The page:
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Picture of Verfasst von Majella Grawatsch

Verfasst von Majella Grawatsch

Need To Onboard New Hires? Here’s How To Do It Right

Firstbird has now become Radancy.

We have merged with Radancy, the global leader in talent technology. Learn more

1. Prepare for their arrival

Show your new hire that they are important by making sure you are prepared for their arrival. Inform your other employees that there will be someone new joining the team and ask them to make a welcome banner for their new colleague.

Make sure that the new employee already has a workstation, a computer, drawer or whatever tools they need to do their job.

2. Give them a tour of the office

You can give your new hire a tour of your office so they can be properly oriented about where things are, like where is the restroom, the pantry or the copy machine. A new office can be disorienting, especially when you don’t know anyone and you have no idea where anything is.

While going around the office, introduce them to their new colleagues as you go along. There’s little chance that they’ll remember everything, but it will help them feel more comfortable approaching people with questions later.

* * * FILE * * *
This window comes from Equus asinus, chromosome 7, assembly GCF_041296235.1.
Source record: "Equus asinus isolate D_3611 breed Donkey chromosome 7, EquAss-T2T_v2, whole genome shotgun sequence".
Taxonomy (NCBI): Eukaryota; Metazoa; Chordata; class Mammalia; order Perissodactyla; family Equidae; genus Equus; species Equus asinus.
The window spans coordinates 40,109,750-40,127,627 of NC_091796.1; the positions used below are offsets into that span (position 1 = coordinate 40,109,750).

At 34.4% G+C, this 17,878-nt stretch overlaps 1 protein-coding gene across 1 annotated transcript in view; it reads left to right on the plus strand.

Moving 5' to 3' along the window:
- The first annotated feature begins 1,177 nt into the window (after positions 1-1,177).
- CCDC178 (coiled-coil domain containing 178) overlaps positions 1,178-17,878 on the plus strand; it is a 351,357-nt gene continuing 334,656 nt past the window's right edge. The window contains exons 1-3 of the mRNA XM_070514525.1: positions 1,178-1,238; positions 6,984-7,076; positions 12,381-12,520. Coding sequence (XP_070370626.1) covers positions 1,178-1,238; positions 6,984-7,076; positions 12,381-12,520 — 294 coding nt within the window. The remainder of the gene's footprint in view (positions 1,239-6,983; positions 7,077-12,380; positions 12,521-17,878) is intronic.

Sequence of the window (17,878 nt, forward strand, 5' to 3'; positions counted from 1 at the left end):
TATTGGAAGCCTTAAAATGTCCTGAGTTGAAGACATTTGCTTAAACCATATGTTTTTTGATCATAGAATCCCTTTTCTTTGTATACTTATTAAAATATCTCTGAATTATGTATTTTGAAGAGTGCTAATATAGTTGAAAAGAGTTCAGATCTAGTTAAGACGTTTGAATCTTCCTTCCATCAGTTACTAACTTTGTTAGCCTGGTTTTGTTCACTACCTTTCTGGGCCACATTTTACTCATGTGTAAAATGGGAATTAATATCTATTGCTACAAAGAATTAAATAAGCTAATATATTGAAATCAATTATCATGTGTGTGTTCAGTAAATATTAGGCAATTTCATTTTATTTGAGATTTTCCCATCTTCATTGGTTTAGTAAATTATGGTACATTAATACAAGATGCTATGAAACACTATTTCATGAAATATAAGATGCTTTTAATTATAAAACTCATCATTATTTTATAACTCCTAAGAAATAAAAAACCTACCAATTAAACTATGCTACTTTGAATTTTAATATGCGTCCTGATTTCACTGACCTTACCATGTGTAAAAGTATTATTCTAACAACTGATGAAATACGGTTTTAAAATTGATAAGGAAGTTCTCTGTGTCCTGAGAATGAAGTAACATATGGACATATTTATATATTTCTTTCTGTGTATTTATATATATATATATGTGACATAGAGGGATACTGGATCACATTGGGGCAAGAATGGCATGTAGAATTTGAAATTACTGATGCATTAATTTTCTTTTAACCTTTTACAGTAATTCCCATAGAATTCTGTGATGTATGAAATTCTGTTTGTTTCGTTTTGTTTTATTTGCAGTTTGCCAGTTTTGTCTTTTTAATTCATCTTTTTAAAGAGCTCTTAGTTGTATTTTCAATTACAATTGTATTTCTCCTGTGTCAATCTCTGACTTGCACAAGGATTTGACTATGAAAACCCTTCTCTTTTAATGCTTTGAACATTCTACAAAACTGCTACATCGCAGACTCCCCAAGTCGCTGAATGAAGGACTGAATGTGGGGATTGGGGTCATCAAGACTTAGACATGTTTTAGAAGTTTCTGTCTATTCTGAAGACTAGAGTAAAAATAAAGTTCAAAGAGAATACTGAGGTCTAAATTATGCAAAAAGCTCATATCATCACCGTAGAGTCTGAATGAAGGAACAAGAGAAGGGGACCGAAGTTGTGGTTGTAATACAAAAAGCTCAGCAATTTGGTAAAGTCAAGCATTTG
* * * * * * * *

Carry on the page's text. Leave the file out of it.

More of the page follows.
3. Train them right away

It doesn’t have to be a full-on training, but your new employee also needs to learn little things like how to navigate the phone system or how to use the copy machine. Don’t be afraid to start their job training on the first day. Just start with small, simple tasks and let them get comfortable.

4. Start with small, manageable tasks first

There will come a point where your new employee becomes a seasoned veteran and you can pile big, complicated assignments on them. But, on their first week, give them a chance to ease into their new role. Smaller, less complicated tasks help them to settle in and build their confidence. Make sure to provide them with plenty of detailed instructions, so they don’t feel overwhelmed.

5. Assign a mentor

It’s normal for a newbie to feel unsure of the specifics during the first few weeks of a job. You can help new hires deal with the confusion by assigning them a mentor who can help answer their work-related questions until they have fully adjusted.

6. Finish the paperwork

Paperwork is an important part of a new employee’s onboarding process. It’s not the most enjoyable part of the process, so it’s best to get it out of the way as early as possible. It can help your new employee feel productive during their first day. You might even consider emailing them the paperwork before their first day so they’re ready to hit the ground running on day one.

7. Check on them often

At some point near the end of their first day or first week, ask your new employee how they are feeling. Let them know that if they have questions or concerns, they can approach you anytime. Knowing that you are concerned will help them feel at ease with their new job and make them more open to dialogues.

Are you looking for ways to better handle your recruitment? Firstbird can help, Learn more on our website.

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